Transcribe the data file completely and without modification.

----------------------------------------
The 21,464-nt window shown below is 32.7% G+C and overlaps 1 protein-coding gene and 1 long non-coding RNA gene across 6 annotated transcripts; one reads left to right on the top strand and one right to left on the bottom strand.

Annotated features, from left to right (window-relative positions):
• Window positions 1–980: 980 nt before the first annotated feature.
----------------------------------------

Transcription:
The 21,464-nt window shown below is 32.7% G+C and overlaps 1 protein-coding gene and 1 long non-coding RNA gene across 6 annotated transcripts; one reads left to right on the top strand and one right to left on the bottom strand.

Annotated features, from left to right (window-relative positions):
• Window positions 1–980: 980 nt before the first annotated feature.